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E = m c^2\,
Mass–energy equivalence
History of physics

Physics (Greek: physis – φύσις meaning "nature") is a natural science that involves the study of matter[1] and its motion through spacetime, as well as all applicable concepts, such as energy and force.[2] More broadly, it is the general analysis of nature, conducted in order to understand how the world and universe behave.[3][4][5]

Physics is one of the oldest academic disciplines, perhaps the oldest through its inclusion of astronomy.[6] Over the last two millennia, physics had been considered synonymous with philosophy, chemistry, and certain branches of mathematics and biology, but during the Scientific Revolution in the 16th century, it emerged to become a unique modern science in its own right.[7] However, in some subject areas such as in mathematical physics and quantum chemistry, the boundaries of physics remain difficult to distinguish.

Physics is both significant and influential, in part because advances in its understanding have often translated into new technologies, but also because new ideas in physics often resonate with the other sciences, mathematics and philosophy. For example, advances in the understanding of electromagnetism or nuclear physics led directly to the development of new products which have dramatically transformed modern-day society (e.g., television, computers, domestic appliances, and nuclear weapons); advances in thermodynamics led to the development of motorized transport; and advances in mechanics inspired the development of calculus.


Scope and aims

This parabola-shaped lava flow illustrates Galileo's law of falling bodies as well as blackbody radiation – the temperature is discernible from the color of the blackbody.

Physics covers a wide range of phenomena, from the smallest sub-atomic particles (such as quarks, neutrinos and electrons), to the largest galaxies. Included in these phenomena are the most basic objects from which all other things are composed, and therefore physics is sometimes called the "fundamental science".[8]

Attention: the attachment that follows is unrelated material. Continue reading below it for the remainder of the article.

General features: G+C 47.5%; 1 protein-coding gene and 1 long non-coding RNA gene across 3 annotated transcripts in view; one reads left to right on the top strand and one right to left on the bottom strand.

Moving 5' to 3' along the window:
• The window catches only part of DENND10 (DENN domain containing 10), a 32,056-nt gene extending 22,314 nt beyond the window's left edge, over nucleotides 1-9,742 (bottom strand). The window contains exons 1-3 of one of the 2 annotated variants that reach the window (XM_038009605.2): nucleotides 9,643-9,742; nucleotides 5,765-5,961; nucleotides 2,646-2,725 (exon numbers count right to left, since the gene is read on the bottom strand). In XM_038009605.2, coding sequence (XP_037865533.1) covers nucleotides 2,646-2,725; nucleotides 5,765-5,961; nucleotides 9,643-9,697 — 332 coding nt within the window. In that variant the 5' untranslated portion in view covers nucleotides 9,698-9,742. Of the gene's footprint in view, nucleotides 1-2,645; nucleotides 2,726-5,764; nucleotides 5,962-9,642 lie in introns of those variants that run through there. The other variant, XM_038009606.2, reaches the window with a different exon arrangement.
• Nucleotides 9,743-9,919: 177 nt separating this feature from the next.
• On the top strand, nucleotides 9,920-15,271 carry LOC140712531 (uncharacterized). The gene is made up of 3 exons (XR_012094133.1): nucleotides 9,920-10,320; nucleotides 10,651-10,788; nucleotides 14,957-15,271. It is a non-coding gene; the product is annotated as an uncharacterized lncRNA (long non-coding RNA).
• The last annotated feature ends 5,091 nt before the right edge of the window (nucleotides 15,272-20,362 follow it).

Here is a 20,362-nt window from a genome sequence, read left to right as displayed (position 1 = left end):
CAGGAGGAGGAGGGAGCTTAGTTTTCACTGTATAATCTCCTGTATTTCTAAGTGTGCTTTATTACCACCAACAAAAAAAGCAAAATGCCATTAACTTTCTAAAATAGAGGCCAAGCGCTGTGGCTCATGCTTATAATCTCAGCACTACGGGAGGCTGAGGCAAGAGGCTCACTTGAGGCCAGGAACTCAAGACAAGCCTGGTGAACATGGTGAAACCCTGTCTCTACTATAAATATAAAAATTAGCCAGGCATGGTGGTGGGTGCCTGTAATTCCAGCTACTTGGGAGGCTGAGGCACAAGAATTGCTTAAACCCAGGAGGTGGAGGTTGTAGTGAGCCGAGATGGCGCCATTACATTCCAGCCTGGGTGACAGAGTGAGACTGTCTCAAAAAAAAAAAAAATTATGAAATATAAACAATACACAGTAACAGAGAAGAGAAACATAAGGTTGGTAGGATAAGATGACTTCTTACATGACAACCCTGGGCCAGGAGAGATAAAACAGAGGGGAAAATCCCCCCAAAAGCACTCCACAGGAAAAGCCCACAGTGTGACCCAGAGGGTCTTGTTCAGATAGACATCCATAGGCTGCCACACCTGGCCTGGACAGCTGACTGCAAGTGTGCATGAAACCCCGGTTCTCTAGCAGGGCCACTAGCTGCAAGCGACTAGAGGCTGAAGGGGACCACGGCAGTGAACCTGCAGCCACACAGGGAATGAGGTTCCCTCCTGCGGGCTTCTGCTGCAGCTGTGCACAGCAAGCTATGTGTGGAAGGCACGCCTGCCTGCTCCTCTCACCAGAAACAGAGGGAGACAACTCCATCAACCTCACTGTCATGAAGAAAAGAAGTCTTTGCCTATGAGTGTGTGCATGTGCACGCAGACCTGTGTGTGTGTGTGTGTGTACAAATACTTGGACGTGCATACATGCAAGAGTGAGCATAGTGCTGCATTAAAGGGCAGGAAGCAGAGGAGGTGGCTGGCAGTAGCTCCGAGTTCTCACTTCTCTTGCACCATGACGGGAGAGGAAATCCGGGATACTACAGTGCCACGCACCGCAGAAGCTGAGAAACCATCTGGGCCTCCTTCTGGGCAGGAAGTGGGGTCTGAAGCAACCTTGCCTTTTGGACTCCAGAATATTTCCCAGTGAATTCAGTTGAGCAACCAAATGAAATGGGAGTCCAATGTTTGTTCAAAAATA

Physics aims to describe the various phenomena that occur in nature in terms of simpler phenomena. Thus, physics aims to both connect the things we see around us to root causes, and then to try to connect these causes together in the hope of finding an ultimate reason for why nature is as it is. For example, the ancient Chinese observed that certain rocks (lodestone) were attracted to one another by some invisible force. This effect was later called magnetism, and was first rigorously studied in the 17th century.

A little earlier than the Chinese, the ancient Greeks knew of other objects such as amber, that when rubbed with fur would cause a similar invisible attraction between the two. This was also first studied rigorously in the 17th century, and came to be called electricity. Thus, physics had come to understand two observations of nature in terms of some root cause (electricity and magnetism). However, further work in the 19th century revealed that these two forces were just two different aspects of one force – electromagnetism. This process of "unifying" forces continues today (see section Current research for more information).

The scientific method

Physics uses the scientific method to test the validity of a physical theory, using a methodical approach to compare the implications of the theory in question with the associated conclusions drawn from experiments and observations conducted to test it. Experiments and observations are to be collected and matched with the predictions and hypotheses made by a theory, thus aiding in the determination or the validity/invalidity of the theory.

Theories which are very well supported by data and have never failed any competent empirical test are often called scientific laws, or natural laws. Of course, all theories, including those called scientific laws, can always be replaced by more accurate, generalized statements if a disagreement of theory with observed data is ever found.[9]

Theory and experiment

The astronaut and Earth are both in free-fall

The culture of physics has a higher degree of separation between theory and experiment than many other sciences. Since the twentieth century, most individual physicists have specialized in either theoretical physics or experimental physics. In contrast, almost all the successful theorists in biology and chemistry (e.g. American quantum chemist and biochemist Linus Pauling) have also been experimentalists, although this is changing as of late.